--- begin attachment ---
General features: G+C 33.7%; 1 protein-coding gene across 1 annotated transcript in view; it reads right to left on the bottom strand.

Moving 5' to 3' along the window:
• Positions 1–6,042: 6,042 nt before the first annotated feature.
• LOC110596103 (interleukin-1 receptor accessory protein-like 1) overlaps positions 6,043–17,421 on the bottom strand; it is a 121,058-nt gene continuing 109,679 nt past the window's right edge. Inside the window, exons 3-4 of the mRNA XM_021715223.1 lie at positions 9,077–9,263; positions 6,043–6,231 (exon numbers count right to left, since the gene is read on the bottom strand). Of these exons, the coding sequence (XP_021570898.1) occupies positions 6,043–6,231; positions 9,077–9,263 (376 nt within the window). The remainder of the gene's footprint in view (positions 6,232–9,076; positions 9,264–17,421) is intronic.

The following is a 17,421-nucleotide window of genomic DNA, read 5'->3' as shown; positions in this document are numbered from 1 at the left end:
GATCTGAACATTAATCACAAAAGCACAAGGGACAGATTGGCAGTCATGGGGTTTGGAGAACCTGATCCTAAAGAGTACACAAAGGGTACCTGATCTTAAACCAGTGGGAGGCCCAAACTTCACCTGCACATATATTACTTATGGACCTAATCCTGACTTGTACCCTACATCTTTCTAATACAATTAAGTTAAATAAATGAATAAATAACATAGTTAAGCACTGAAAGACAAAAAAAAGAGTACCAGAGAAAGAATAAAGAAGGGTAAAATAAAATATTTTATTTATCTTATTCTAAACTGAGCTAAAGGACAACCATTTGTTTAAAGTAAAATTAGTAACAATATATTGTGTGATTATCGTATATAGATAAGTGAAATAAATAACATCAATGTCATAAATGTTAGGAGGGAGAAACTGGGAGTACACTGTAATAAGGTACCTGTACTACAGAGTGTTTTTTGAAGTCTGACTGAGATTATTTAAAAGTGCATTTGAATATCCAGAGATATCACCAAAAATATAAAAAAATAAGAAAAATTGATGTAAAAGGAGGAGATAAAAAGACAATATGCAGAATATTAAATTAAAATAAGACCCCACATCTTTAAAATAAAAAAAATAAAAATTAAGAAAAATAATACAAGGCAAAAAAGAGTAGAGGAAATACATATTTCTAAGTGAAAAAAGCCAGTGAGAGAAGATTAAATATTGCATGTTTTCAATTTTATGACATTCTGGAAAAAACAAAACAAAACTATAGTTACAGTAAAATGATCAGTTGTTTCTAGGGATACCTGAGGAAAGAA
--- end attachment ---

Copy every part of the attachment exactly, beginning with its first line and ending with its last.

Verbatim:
General features: G+C 33.7%; 1 protein-coding gene across 1 annotated transcript in view; it reads right to left on the bottom strand.

Moving 5' to 3' along the window:
• Positions 1–6,042: 6,042 nt before the first annotated feature.
• LOC110596103 (interleukin-1 receptor accessory protein-like 1) overlaps positions 6,043–17,421 on the bottom strand; it is a 121,058-nt gene continuing 109,679 nt past the window's right edge. Inside the window, exons 3-4 of the mRNA XM_021715223.1 lie at positions 9,077–9,263; positions 6,043–6,231 (exon numbers count right to left, since the gene is read on the bottom strand). Of these exons, the coding sequence (XP_021570898.1) occupies positions 6,043–6,231; positions 9,077–9,263 (376 nt within the window). The remainder of the gene's footprint in view (positions 6,232–9,076; positions 9,264–17,421) is intronic.

The following is a 17,421-nucleotide window of genomic DNA, read 5'->3' as shown; positions in this document are numbered from 1 at the left end:
GATCTGAACATTAATCACAAAAGCACAAGGGACAGATTGGCAGTCATGGGGTTTGGAGAACCTGATCCTAAAGAGTACACAAAGGGTACCTGATCTTAAACCAGTGGGAGGCCCAAACTTCACCTGCACATATATTACTTATGGACCTAATCCTGACTTGTACCCTACATCTTTCTAATACAATTAAGTTAAATAAATGAATAAATAACATAGTTAAGCACTGAAAGACAAAAAAAAGAGTACCAGAGAAAGAATAAAGAAGGGTAAAATAAAATATTTTATTTATCTTATTCTAAACTGAGCTAAAGGACAACCATTTGTTTAAAGTAAAATTAGTAACAATATATTGTGTGATTATCGTATATAGATAAGTGAAATAAATAACATCAATGTCATAAATGTTAGGAGGGAGAAACTGGGAGTACACTGTAATAAGGTACCTGTACTACAGAGTGTTTTTTGAAGTCTGACTGAGATTATTTAAAAGTGCATTTGAATATCCAGAGATATCACCAAAAATATAAAAAAATAAGAAAAATTGATGTAAAAGGAGGAGATAAAAAGACAATATGCAGAATATTAAATTAAAATAAGACCCCACATCTTTAAAATAAAAAAAATAAAAATTAAGAAAAATAATACAAGGCAAAAAAGAGTAGAGGAAATACATATTTCTAAGTGAAAAAAGCCAGTGAGAGAAGATTAAATATTGCATGTTTTCAATTTTATGACATTCTGGAAAAAACAAAACAAAACTATAGTTACAGTAAAATGATCAGTTGTTTCTAGGGATACCTGAGGAAAGAA